Roof Leakage at Consentino Leads Fiorentini to Seek Action, State Aid

Water damage to the Consentino Middle School’s roofs has been an ongoing issue for the last five to six years, according to Haverhill Education Association president Ted Kempinski. (Courtesy photograph.)

Mayor James J. Fiorentini is renewing his efforts to improve conditions in Consentino Middle School after this weekend’s snow storm caused severe damage to the school.

Severe leaking and cracks in the roof of the middle school led to several classes worth of students being relocated to the cafeteria on Monday. Haverhill High School Social Studies Teacher and Haverhill Education Association President Ted Kempinski said ceiling tiles in around one fourth of the classrooms on the upper floor of the school and one fifth of the floor’s hallways were damaged, with some tiles even falling. No students were injured by falling tiles, as the damage occurred over the weekend before the school opened.

Meanwhile, Councilor Colin F. LePage took to social media to note similar problems at the John Greenleaf Whittier School. He showed photographs of damaged classrooms and asked, “Is this acceptable.”

The issue of leaking school roofs played a prominent role in last week’s tax votes by city councilors. Councilors and educators pointed to roof problems as examples of the city’s failure to spend enough on schools.

Fiorentini countered at the time that the School Department always had the power and money to make the repairs. In a Facebook post on Monday, the mayor said the City Council petitioned the state’s School Building Authority last March for money to make repairs, and said he expects an answer from the state in mid-December. Meanwhile, he has asked Superintendent Margaret Marotta to obtain an estimate for the fixes.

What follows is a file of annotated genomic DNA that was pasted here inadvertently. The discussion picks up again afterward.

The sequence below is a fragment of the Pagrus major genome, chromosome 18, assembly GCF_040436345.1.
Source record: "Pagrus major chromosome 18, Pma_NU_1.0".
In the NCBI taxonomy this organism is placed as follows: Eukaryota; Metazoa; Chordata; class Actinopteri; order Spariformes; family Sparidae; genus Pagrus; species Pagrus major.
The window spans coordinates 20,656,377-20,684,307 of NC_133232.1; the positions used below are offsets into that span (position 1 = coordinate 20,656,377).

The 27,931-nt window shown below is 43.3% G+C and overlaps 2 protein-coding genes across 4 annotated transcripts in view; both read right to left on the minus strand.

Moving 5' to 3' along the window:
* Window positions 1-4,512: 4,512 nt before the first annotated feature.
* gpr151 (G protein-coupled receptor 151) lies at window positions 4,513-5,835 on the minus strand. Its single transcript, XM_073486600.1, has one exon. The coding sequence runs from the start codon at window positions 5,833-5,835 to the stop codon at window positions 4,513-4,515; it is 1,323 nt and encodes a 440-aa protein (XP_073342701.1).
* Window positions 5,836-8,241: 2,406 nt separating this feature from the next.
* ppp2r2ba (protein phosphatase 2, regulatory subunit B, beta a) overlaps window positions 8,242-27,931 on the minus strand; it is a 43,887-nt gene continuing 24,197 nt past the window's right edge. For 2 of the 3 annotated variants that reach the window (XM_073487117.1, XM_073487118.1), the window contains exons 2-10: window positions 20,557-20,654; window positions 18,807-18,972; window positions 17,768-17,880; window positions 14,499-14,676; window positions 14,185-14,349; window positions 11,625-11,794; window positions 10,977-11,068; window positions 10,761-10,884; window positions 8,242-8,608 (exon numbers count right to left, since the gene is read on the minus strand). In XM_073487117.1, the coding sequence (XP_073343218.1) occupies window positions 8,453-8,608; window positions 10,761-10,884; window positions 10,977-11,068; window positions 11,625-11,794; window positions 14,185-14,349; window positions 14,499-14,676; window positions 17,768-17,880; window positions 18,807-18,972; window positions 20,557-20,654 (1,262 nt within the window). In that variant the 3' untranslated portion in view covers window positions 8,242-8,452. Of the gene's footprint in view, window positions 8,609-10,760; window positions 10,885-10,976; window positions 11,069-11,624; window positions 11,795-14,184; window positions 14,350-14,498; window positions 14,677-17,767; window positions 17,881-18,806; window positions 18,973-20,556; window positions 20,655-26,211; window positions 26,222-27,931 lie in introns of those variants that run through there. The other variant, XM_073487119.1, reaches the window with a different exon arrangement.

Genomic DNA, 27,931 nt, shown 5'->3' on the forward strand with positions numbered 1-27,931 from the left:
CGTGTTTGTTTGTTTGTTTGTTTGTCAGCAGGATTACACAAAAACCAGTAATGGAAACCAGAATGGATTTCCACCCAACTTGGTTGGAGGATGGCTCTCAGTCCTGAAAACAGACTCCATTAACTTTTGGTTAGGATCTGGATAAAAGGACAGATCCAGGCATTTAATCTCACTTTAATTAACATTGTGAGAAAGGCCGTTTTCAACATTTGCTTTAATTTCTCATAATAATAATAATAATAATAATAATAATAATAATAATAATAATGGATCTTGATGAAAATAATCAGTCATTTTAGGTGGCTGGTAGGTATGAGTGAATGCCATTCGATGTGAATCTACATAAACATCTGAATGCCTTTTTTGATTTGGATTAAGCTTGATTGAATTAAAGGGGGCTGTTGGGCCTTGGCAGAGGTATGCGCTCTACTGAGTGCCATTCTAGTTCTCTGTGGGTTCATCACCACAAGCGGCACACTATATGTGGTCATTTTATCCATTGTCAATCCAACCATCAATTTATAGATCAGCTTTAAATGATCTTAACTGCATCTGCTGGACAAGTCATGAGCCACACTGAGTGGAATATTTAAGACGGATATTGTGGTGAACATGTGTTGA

Fiorentini told WHAV he is working toward a fix as soon as possible. “We certainly need to fix the roof and we will. But water leaking from a roof should not be used as an excuse to soak our taxpayers,” he said. “We have a maintenance plan and a capital plan and these matters will be taken care of.”

This is not the first time this has happened, according to Kempinski. He says that almost all the roofs in the building have suffered water damage over the last five to six years and that children have been hit with falling tiles and sent to the nurse’s office in the past. Kempinski says the state of the roofs in the school is not merely a “band-aid problem” a one-time repair can fix and a system-wide study of the roof’s condition is needed. Summed up the union boss to WHAV: “This is unacceptable.”